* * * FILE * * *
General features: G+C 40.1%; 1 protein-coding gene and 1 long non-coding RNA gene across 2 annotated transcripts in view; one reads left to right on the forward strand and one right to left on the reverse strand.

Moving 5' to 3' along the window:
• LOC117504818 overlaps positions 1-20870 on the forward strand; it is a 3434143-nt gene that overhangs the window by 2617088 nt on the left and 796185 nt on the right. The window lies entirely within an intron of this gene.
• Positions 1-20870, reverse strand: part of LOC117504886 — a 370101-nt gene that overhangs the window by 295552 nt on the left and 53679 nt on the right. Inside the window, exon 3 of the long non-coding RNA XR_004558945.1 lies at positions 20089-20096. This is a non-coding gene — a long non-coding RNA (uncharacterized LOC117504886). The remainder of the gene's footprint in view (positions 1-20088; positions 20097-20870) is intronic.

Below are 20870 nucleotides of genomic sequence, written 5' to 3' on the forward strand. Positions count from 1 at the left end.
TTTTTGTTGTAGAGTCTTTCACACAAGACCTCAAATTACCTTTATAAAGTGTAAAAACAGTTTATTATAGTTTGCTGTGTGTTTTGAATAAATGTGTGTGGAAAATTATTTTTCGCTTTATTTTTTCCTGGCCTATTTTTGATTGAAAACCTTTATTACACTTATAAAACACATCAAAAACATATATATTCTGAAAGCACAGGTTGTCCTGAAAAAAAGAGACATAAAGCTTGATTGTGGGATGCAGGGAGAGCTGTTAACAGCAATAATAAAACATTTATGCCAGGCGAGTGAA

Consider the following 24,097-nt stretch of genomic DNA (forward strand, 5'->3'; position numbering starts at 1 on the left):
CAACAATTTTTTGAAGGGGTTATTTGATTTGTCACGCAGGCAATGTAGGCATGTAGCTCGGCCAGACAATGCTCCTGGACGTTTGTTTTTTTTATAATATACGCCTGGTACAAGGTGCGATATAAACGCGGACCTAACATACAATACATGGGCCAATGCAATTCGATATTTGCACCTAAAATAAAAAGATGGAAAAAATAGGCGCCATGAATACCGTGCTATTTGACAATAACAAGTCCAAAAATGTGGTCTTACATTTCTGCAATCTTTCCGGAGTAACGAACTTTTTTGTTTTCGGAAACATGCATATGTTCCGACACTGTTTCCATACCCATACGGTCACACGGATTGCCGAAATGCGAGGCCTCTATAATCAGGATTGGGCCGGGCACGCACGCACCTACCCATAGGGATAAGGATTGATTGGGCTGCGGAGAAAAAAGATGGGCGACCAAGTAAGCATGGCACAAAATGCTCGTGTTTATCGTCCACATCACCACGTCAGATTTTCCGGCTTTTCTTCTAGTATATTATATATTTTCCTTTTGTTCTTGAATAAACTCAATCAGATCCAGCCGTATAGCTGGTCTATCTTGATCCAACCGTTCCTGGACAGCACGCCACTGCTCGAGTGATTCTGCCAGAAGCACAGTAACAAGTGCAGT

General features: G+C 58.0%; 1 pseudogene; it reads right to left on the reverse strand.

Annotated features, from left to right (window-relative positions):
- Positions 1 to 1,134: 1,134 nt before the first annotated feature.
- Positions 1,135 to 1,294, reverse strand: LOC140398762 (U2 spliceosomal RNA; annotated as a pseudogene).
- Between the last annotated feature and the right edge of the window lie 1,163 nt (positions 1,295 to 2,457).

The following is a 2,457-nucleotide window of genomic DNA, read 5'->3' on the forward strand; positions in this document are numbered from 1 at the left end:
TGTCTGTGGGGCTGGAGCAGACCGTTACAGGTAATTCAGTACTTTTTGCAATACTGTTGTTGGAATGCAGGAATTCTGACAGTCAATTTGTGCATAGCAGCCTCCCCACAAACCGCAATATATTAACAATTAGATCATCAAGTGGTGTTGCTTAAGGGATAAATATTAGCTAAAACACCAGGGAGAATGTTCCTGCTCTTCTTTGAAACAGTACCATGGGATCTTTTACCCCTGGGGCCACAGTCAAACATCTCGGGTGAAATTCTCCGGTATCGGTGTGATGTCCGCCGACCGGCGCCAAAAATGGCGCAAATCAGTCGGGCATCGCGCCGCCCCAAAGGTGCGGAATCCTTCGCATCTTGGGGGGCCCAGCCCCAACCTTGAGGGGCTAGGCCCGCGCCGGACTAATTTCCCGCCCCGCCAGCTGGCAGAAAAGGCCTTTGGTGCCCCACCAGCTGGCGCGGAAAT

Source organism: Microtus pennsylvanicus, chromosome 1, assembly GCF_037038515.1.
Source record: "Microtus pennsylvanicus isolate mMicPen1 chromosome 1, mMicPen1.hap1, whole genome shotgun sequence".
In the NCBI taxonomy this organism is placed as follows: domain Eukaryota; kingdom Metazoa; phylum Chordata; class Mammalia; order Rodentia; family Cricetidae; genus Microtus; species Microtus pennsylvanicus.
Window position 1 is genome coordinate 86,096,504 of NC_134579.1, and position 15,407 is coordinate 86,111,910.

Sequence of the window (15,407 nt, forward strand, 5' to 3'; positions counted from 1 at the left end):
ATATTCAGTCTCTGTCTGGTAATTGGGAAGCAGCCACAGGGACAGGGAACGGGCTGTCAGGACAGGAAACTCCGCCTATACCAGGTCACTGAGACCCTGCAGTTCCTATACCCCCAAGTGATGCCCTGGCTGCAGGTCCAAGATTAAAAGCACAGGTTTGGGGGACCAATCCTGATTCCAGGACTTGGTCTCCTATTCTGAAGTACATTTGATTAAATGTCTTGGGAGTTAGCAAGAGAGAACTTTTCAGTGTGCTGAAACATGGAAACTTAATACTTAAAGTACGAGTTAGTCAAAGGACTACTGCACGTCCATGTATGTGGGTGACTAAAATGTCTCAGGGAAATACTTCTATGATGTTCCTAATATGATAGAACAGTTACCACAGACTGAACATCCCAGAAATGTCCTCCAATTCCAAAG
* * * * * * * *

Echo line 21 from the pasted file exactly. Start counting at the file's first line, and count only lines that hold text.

ATATTCAGTCTCTGTCTGGTAATTGGGAAGCAGCCACAGGGACAGGGAACGGGCTGTCAGGACAGGAAACTCCGCCTATACCAGGTCACTGAGACCCTGCAGTTCCTATACCCCCAAGTGATGCCCTGGCTGCAGGTCCAAGATTAAAAGCACAGGTTTGGGGGACCAATCCTGATTCCAGGACTTGGTCTCCTATTCTGAAGTACATTTGATTAAATGTCTTGGGAGTTAGCAAGAGAGAACTTTTCAGTGTGCTGAAACATGGAAACTTAATACTTAAAGTACGAGTTAGTCAAAGGACTACTGCACGTCCATGTATGTGGGTGACTAAAATGTCTCAGGGAAATACTTCTATGATGTTCCTAATATGATAGAACAGTTACCACAGACTGAACATCCCAGAAATGTCCTCCAATTCCAAAG